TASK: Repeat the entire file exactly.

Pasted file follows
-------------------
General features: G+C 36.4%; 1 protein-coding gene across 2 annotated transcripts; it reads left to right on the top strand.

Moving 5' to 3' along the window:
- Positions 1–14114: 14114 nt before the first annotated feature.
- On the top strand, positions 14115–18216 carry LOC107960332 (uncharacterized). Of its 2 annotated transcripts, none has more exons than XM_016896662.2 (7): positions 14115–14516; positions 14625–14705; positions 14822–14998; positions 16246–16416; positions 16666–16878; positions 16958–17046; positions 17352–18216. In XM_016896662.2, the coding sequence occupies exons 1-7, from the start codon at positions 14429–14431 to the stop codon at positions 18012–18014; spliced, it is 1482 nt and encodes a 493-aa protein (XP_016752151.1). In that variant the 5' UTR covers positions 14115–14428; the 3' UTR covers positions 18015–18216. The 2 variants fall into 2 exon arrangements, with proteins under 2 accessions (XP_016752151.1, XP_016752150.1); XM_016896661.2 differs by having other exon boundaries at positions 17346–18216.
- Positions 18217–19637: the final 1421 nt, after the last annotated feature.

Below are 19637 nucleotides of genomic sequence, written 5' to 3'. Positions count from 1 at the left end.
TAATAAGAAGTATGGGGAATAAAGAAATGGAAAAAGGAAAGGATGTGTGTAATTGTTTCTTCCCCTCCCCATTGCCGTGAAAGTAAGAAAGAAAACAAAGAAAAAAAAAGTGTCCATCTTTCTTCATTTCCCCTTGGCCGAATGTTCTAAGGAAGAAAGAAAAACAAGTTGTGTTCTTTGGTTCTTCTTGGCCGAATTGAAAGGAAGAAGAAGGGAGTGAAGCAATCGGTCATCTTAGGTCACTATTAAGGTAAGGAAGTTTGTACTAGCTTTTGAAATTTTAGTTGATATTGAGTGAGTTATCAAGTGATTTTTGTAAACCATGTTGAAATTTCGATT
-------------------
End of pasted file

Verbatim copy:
General features: G+C 36.4%; 1 protein-coding gene across 2 annotated transcripts; it reads left to right on the top strand.

Moving 5' to 3' along the window:
- Positions 1–14114: 14114 nt before the first annotated feature.
- On the top strand, positions 14115–18216 carry LOC107960332 (uncharacterized). Of its 2 annotated transcripts, none has more exons than XM_016896662.2 (7): positions 14115–14516; positions 14625–14705; positions 14822–14998; positions 16246–16416; positions 16666–16878; positions 16958–17046; positions 17352–18216. In XM_016896662.2, the coding sequence occupies exons 1-7, from the start codon at positions 14429–14431 to the stop codon at positions 18012–18014; spliced, it is 1482 nt and encodes a 493-aa protein (XP_016752151.1). In that variant the 5' UTR covers positions 14115–14428; the 3' UTR covers positions 18015–18216. The 2 variants fall into 2 exon arrangements, with proteins under 2 accessions (XP_016752151.1, XP_016752150.1); XM_016896661.2 differs by having other exon boundaries at positions 17346–18216.
- Positions 18217–19637: the final 1421 nt, after the last annotated feature.

Below are 19637 nucleotides of genomic sequence, written 5' to 3'. Positions count from 1 at the left end.
TAATAAGAAGTATGGGGAATAAAGAAATGGAAAAAGGAAAGGATGTGTGTAATTGTTTCTTCCCCTCCCCATTGCCGTGAAAGTAAGAAAGAAAACAAAGAAAAAAAAAGTGTCCATCTTTCTTCATTTCCCCTTGGCCGAATGTTCTAAGGAAGAAAGAAAAACAAGTTGTGTTCTTTGGTTCTTCTTGGCCGAATTGAAAGGAAGAAGAAGGGAGTGAAGCAATCGGTCATCTTAGGTCACTATTAAGGTAAGGAAGTTTGTACTAGCTTTTGAAATTTTAGTTGATATTGAGTGAGTTATCAAGTGATTTTTGTAAACCATGTTGAAATTTCGATT